You can take sodium valproate with or without food, but it's best to do the same each time.

  • Prolonged release tablets and capsules - swallow these whole with a drink of water or juice. Do not chew them. You'll usually take these once a day - unless you're on a high dose and your doctor tells you to take your medicine twice a day.
  • Prolonged release granules - add the granules to a small drink, then stir and swallow. If your prefer, sprinkle the granules onto any soft food that you can swallow whole. Do not chew the granules. Your doctor will tell you to take these either once or twice a day.
  • Gastro resistant tablets - swallow these whole with a drink of water or juice. Do not chew them. You'll usually take these twice a day.
  • Crushable tablets - crush these using the back of a spoon and mix the powder with some soft food that you can swallow whole. If you prefer, add the powder to a small drink, then stir and swallow. You'll usually take this medicine twice a day.
  • Liquid - use the plastic syringe or spoon that comes with your medicine to measure the correct dose. If you don't have one, ask your pharmacist. Do not use a kitchen teaspoon as you won't get the right amount. You'll usually take the liquid twice a day.

If you're taking sodium valproate once a day, you can choose a time that suits you. Just try to keep to the same time every day.

If you're taking sodium valproate twice a day, try to leave a gap of 10 to 12 hours between doses. For example you could take your first dose in the morning (between 7am and 8am) and a second dose in the evening (between 7pm and 8pm).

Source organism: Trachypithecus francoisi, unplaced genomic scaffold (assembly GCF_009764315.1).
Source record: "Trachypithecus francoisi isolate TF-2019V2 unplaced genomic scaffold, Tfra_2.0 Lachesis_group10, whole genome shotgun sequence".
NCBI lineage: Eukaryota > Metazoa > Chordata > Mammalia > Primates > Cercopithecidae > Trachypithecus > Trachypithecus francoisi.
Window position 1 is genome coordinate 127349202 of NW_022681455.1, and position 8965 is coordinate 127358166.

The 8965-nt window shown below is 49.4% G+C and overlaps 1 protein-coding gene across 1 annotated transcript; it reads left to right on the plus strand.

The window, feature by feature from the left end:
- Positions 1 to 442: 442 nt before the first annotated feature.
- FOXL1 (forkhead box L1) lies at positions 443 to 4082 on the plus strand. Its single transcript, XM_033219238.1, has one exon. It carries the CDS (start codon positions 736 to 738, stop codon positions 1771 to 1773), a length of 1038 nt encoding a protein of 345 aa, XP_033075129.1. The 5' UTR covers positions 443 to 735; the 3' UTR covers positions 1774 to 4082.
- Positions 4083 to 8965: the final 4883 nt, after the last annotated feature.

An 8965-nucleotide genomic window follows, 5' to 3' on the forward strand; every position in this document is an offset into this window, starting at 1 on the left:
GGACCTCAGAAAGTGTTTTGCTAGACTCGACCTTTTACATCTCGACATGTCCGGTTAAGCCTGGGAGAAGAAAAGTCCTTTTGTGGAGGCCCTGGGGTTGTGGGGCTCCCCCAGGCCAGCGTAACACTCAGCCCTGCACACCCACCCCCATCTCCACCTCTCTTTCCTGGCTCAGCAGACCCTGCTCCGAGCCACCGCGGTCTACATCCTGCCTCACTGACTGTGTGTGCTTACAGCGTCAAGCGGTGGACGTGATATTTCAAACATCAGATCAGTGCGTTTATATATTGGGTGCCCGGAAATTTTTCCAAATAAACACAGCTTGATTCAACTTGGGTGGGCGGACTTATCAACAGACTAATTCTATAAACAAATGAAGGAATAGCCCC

Will my dose go up or down?

To prevent the chance of side effects, your doctor will start you off on a low dose of sodium valproate. They will increase it gradually over a few days or weeks.

Once you find a dose that suits you, it will usually stay the same - unless your condition changes, or your doctor starts you on a new medicine that may interfere with sodium valproate.

What if I forget to take it?

If you've missed a dose, what you do next depends on whether you usually take your medicine once or twice a day.

  • Once a day - take the forgotten dose as soon as you remember. If it's within a few hours of the next dose, skip the missed dose and take your next dose as normal.
  • Twice a day - take the forgotten dose as soon as you remember. If it is within 2 hours of the next dose, skip the missed dose and take your next dose as normal.

Never take 2 doses at the same time. Never take an extra dose to make up for a forgotten one.

If you have epilepsy, it's important to take this medicine regularly. Missing doses can trigger a seizure.

If you forget doses often, it may help to set an alarm to remind you. You could also ask your pharmacist for advice on other ways to help you remember to take your medicine.

What if I take too much?

Taking too much sodium valproate by accident can lead to symptoms such as:

  • feeling or being sick (nausea or vomiting)
  • headaches, or feeling dizzy
  • muscle weakness
  • breathing problems
  • feeling confused, or changes to your normal behaviour
  • passing out

Call your doctor or go to A&E straight away if you take too much sodium valproate and feel unwell

If you need to go to hospital, take the sodium valproate packet or the leaflet inside it, plus any remaining medicine, with you.

Find your nearest hospital accident and emergency (A&E) department.

5. Side effects

Like all medicines, sodium valproate can cause side effects, although not everyone gets them.